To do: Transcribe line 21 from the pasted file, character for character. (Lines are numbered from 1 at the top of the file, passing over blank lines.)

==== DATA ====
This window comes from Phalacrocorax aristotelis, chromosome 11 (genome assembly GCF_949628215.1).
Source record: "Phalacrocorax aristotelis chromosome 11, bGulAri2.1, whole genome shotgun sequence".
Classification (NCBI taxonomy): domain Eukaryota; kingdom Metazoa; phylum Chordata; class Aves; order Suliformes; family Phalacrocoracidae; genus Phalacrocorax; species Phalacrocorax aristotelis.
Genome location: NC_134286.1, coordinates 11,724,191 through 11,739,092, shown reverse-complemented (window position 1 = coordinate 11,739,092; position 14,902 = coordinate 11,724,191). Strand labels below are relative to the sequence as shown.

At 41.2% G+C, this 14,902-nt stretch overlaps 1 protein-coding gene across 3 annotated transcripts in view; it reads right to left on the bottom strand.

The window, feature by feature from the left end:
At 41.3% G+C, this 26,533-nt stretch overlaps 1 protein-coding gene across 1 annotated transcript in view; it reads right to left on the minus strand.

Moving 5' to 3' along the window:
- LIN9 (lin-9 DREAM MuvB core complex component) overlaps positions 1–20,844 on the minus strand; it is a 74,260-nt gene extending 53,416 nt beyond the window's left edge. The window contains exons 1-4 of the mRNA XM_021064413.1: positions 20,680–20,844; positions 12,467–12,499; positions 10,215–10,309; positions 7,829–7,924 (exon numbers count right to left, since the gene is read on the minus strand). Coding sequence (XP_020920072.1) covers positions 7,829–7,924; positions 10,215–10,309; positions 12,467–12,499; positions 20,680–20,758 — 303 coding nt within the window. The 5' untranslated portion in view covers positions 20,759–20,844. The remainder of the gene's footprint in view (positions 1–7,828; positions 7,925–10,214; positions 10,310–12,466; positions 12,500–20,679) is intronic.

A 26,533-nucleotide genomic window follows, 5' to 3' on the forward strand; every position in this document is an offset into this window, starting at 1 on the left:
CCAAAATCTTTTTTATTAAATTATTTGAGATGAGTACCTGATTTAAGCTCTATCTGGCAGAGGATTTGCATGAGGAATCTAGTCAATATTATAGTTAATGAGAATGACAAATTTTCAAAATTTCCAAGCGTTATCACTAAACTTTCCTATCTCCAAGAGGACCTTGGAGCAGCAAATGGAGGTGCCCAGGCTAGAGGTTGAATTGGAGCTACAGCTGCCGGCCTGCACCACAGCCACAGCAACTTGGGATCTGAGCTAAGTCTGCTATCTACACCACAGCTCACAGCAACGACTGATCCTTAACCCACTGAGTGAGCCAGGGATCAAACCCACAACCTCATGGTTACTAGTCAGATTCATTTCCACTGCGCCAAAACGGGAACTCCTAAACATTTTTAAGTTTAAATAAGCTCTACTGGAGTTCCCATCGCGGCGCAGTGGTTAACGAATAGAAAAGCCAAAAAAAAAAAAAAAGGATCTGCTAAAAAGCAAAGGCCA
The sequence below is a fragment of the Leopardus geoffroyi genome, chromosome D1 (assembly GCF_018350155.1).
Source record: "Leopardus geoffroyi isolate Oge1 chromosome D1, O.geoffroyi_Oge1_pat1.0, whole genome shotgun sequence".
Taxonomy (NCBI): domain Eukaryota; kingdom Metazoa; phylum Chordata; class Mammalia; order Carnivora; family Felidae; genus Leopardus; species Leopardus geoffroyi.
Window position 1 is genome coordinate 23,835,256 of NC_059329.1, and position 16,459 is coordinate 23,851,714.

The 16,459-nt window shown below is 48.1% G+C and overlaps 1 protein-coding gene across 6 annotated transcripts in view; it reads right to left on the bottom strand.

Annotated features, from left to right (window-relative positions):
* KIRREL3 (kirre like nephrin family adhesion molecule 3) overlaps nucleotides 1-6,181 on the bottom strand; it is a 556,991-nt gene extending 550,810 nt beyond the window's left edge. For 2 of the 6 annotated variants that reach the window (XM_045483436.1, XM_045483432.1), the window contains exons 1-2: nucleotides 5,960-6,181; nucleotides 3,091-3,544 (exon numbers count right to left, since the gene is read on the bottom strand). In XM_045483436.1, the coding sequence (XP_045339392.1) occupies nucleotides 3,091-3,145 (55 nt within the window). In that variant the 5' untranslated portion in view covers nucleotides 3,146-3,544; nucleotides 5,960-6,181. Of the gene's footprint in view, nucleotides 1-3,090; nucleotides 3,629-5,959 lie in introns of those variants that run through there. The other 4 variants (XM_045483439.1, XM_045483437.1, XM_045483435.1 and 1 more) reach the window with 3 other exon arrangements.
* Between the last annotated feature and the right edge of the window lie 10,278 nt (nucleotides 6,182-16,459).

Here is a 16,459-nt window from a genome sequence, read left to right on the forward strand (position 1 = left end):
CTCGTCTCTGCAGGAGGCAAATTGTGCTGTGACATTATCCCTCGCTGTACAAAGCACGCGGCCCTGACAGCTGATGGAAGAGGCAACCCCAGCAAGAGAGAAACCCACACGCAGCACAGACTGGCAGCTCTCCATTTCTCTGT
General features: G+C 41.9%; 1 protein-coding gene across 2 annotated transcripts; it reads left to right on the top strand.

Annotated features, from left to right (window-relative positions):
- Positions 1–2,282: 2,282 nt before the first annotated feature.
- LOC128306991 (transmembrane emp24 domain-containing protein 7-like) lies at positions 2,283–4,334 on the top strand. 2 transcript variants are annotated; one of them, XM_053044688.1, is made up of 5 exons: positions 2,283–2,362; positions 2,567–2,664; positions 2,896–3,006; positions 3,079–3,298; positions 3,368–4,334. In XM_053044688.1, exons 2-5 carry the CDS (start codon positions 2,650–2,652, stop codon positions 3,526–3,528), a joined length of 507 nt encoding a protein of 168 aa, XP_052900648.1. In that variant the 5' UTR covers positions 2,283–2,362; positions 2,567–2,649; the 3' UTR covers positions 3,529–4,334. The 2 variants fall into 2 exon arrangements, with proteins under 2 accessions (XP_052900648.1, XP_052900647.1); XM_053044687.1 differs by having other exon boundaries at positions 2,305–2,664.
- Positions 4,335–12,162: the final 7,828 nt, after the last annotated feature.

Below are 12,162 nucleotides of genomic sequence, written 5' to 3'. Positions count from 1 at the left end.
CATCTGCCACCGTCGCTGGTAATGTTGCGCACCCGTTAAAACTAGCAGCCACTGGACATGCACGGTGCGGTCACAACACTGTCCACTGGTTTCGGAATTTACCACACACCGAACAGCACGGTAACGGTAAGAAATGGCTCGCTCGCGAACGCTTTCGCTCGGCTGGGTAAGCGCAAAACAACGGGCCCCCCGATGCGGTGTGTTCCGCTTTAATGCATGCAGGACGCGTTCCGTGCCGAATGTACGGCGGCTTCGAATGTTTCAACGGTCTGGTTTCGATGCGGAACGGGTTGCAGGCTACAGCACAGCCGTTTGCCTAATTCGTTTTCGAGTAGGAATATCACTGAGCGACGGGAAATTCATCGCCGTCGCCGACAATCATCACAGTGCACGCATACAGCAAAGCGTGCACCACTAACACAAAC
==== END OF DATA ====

CTCGTCTCTGCAGGAGGCAAATTGTGCTGTGACATTATCCCTCGCTGTACAAAGCACGCGGCCCTGACAGCTGATGGAAGAGGCAACCCCAGCAAGAGAGAAACCCACACGCAGCACAGACTGGCAGCTCTCCATTTCTCTGT